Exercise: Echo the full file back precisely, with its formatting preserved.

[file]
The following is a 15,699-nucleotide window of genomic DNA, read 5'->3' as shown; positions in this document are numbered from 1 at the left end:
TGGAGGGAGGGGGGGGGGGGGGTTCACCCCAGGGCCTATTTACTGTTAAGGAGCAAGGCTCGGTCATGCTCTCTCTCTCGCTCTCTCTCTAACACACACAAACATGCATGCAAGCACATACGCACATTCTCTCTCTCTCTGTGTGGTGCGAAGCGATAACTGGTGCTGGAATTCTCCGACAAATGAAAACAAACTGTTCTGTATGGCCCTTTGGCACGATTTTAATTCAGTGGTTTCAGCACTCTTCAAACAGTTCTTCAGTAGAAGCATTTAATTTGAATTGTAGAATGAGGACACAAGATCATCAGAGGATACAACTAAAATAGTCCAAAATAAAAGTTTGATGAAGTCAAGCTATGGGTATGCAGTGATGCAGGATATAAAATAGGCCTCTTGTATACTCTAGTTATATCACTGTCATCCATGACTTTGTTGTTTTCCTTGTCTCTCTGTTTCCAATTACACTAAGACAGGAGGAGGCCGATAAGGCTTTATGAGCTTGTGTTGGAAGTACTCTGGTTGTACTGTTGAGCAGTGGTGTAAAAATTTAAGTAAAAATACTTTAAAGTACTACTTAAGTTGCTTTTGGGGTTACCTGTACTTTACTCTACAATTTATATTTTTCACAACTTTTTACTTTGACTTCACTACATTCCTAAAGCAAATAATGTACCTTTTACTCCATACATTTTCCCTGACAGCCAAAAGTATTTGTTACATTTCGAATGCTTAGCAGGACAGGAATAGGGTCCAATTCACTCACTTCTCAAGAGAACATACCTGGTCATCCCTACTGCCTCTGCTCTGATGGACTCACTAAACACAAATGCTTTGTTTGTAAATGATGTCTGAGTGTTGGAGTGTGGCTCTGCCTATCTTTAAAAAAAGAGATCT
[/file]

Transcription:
The following is a 15,699-nucleotide window of genomic DNA, read 5'->3' as shown; positions in this document are numbered from 1 at the left end:
TGGAGGGAGGGGGGGGGGGGGGTTCACCCCAGGGCCTATTTACTGTTAAGGAGCAAGGCTCGGTCATGCTCTCTCTCTCGCTCTCTCTCTAACACACACAAACATGCATGCAAGCACATACGCACATTCTCTCTCTCTCTGTGTGGTGCGAAGCGATAACTGGTGCTGGAATTCTCCGACAAATGAAAACAAACTGTTCTGTATGGCCCTTTGGCACGATTTTAATTCAGTGGTTTCAGCACTCTTCAAACAGTTCTTCAGTAGAAGCATTTAATTTGAATTGTAGAATGAGGACACAAGATCATCAGAGGATACAACTAAAATAGTCCAAAATAAAAGTTTGATGAAGTCAAGCTATGGGTATGCAGTGATGCAGGATATAAAATAGGCCTCTTGTATACTCTAGTTATATCACTGTCATCCATGACTTTGTTGTTTTCCTTGTCTCTCTGTTTCCAATTACACTAAGACAGGAGGAGGCCGATAAGGCTTTATGAGCTTGTGTTGGAAGTACTCTGGTTGTACTGTTGAGCAGTGGTGTAAAAATTTAAGTAAAAATACTTTAAAGTACTACTTAAGTTGCTTTTGGGGTTACCTGTACTTTACTCTACAATTTATATTTTTCACAACTTTTTACTTTGACTTCACTACATTCCTAAAGCAAATAATGTACCTTTTACTCCATACATTTTCCCTGACAGCCAAAAGTATTTGTTACATTTCGAATGCTTAGCAGGACAGGAATAGGGTCCAATTCACTCACTTCTCAAGAGAACATACCTGGTCATCCCTACTGCCTCTGCTCTGATGGACTCACTAAACACAAATGCTTTGTTTGTAAATGATGTCTGAGTGTTGGAGTGTGGCTCTGCCTATCTTTAAAAAAAGAGATCT